linux-mips
[Top] [All Lists]

Re: mmap is broken for MIPS64 n32 and o32 abis

To: Dinar Temirbulatov <dtemirbulatov@gmail.com>
Subject: Re: mmap is broken for MIPS64 n32 and o32 abis
From: "Maciej W. Rozycki" <macro@linux-mips.org>
Date: Tue, 23 Sep 2008 13:32:47 +0100 (BST)
Cc: linux-mips@linux-mips.org
In-reply-to: <a664af430809210355p62f6b848q87ed07f63a242c78@mail.gmail.com>
Original-recipient: rfc822;linux-mips@linux-mips.org
References: <a664af430809182331i41c9e344w83ecb2830ac24@mail.gmail.com> <Pine.LNX.4.55.0809191329080.29711@cliff.in.clinika.pl> <a664af430809190953k486e2012hf3a09caa50c9574a@mail.gmail.com> <Pine.LNX.4.55.0809191803390.29711@cliff.in.clinika.pl> <a664af430809210355p62f6b848q87ed07f63a242c78@mail.gmail.com>
Sender: linux-mips-bounce@linux-mips.org
Hi Dinar,

> I don't think it has anything to do type definition of signed or
> unsigned. I think following things happened here we called mmap() from
> n32 and as it is defined is the glibc for this abi the sixth parameter
> should be 32-bit wide integer and we transefed this 32-bit
> value(0xb6000000) in the a5(r9) register according to the mips abi,
> but we loaded this value with "lui     a5,0xb600" instruction and that
> resulted with 0xffffffffb6000000 in the 64-bit version of a5
> register(for 32-bit it is legitimate 0xb6000000). after that on the

 Which is correct, as this is how 32-bit integers are represented by
64-bit MIPS platforms.

> kernel side we have this function old_mmap() and sixth argument there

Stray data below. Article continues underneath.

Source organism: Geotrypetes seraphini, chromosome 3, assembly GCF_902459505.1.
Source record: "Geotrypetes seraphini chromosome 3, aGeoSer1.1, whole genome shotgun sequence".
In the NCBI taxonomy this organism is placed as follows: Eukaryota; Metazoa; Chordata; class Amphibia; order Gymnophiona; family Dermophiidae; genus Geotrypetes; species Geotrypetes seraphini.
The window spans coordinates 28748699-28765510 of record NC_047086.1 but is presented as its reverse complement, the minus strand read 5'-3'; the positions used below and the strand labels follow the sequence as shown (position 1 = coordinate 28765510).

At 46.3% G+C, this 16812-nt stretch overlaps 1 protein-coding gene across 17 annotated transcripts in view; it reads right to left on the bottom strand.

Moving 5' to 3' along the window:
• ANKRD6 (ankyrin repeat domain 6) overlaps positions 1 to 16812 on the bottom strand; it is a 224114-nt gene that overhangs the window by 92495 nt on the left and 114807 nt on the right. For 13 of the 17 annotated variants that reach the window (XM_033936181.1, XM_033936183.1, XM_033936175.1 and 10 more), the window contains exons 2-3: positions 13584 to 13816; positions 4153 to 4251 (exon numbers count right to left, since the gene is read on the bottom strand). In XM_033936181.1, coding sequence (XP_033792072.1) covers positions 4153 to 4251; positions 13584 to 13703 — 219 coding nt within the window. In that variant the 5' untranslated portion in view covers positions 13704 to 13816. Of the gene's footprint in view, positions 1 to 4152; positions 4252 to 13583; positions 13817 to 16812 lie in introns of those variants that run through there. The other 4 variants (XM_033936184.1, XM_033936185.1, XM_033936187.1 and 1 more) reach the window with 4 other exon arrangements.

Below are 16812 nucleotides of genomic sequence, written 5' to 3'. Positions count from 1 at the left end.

> is 64-bit wide integer (off_t type) and it does not that we called
> this function from 32-bit environment  and that is why there is
> 0xffffffffb6000000 value in the end, so 0xffffffff is trash. I think
> that we need to have a separate mmap system call handler for 32-bit
> abis, also we need to add mmap2 handler for n32 as we have it for o32.

 The problem is you cannot represent the file offset of 3053453312 or
0x00000000b6000000 using the 32-bit interface.  What you can represent is
-1241513984 or 0xffffffffb6000000 and that is a valid offset for calls
like lseek(), but not necessarily mmap() (though arguably we have a
bug/feature in Linux where negative offsets are not explicitly checked for
in mmap()).  To represent 3053453312 or 0x00000000b6000000 correctly you
need to use the 64-bit interface LFS calls provide.  In this case that
would be mmap64() or use _FILE_OFFSET_BITS as appropriate.

  Maciej

<Prev in Thread] Current Thread [Next in Thread>